Board voting may seem intimidating at first glance, but after a few rounds of practice, the process will become smoother and more efficient. Be sure to lay down your nonprofit’s specific procedures beforehand, so everyone will be on the same page. Then the conversation can focus on insightful discussion rather than navigating confusion. We’ll discuss a few simple ways to accomplish this below.
Once you have a general idea of what your nonprofit board voting procedures will look like, you can jump into refining the process. From implementing the right software to encouraging members to speak up, there are many easy steps you can take. Let’s take a closer look at some of your options!
Today’s society is powered by technology, and that extends to board service. The right nonprofit software can streamline many of your organization’s daily tasks, including board voting. As your board continues meeting remotely during the pandemic, digital voting is crucial for maintaining momentum and making quick decisions when your nonprofit needs input the most.
Boardable’s experts have optimized their virtual voting tools to help develop active, contributing board members. When you invest in powerful board software, you’ll gain access to helpful features that let you create polls either in advance or as motions are made during a meeting. For more sensitive issues, you can enable anonymous voting so that everyone feels comfortable sharing their honest views.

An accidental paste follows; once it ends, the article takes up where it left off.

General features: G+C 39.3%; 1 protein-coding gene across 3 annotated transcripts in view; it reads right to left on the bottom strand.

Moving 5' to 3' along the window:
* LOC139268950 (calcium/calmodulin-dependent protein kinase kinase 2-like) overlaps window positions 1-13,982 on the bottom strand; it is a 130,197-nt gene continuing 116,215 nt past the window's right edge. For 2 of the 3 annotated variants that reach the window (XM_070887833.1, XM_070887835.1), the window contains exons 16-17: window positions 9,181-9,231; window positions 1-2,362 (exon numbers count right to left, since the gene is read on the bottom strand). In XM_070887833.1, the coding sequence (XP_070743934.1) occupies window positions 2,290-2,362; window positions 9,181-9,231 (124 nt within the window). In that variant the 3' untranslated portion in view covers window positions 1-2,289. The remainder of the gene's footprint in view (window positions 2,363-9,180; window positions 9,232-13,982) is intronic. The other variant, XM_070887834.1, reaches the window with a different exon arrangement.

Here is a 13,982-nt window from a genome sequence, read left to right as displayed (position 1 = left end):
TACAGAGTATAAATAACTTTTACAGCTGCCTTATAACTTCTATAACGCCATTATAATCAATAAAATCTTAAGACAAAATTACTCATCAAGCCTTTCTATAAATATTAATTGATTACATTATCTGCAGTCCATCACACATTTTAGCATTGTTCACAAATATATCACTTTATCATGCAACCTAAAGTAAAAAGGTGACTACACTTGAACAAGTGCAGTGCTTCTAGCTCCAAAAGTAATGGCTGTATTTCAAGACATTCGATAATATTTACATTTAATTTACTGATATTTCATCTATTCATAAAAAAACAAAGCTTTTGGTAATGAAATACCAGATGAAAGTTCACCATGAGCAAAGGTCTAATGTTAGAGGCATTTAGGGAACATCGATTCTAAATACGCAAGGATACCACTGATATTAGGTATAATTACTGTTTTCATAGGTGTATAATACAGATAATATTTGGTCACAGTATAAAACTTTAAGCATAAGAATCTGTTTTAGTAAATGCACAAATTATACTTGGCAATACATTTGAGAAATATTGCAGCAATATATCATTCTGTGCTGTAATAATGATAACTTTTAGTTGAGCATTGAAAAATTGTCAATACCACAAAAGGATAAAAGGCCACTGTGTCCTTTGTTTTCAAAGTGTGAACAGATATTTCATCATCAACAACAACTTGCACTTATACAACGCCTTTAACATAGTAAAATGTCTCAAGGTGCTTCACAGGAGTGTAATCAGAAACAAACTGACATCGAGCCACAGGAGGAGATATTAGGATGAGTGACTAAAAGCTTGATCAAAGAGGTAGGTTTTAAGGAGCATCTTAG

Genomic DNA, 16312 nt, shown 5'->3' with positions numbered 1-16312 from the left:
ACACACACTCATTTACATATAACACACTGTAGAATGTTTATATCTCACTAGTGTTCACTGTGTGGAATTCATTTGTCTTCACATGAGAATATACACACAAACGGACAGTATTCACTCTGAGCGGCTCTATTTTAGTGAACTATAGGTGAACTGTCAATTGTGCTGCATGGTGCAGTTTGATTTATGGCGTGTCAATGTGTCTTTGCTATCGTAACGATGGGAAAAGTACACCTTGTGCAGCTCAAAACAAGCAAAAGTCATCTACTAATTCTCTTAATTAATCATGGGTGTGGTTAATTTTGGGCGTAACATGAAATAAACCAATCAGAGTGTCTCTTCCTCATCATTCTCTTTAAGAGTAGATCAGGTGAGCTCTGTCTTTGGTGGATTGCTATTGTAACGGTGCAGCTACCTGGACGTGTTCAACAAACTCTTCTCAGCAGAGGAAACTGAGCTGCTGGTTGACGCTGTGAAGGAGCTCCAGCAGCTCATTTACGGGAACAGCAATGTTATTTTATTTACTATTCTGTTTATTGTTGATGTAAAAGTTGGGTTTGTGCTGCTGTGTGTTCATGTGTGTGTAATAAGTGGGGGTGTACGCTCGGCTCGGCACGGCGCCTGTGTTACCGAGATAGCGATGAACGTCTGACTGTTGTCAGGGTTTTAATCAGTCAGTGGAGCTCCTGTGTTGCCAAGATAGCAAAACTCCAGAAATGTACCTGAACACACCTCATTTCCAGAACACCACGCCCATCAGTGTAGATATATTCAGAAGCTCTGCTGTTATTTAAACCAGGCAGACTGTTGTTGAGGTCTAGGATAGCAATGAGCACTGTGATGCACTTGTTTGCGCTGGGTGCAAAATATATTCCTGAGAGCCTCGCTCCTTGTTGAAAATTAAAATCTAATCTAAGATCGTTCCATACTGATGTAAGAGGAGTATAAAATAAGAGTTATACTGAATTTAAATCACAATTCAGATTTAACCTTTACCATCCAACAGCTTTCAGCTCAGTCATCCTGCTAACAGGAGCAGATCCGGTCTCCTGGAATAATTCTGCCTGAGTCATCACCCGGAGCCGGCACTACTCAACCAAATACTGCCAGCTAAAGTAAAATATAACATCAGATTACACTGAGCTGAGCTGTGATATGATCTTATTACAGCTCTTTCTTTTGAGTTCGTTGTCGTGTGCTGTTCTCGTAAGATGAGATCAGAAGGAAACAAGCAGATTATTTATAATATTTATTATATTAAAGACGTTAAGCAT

Plus, everyone will be able to view upcoming and past polls in a convenient dashboard. That way, they can come prepared with insightful discussion points or quickly reference past decisions.
Even once you shift to hybrid or in-person meetings, these tools will be immensely helpful for both your in-person and remote attendees. Whether someone’s out of town for work or unable to attend due to a family matter, they’ll still be able to actively participate.
When implementing new board meeting procedures, make sure your team is all caught up on the most recent regulations. Catch your new board members up to speed as part of their training before their first official meeting, too. That way, everyone can jump in and participate.
In addition to your board’s own meeting structure, there are additional organizational and local regulations you should be sure to follow. Here are two primary resources you should check to move forward: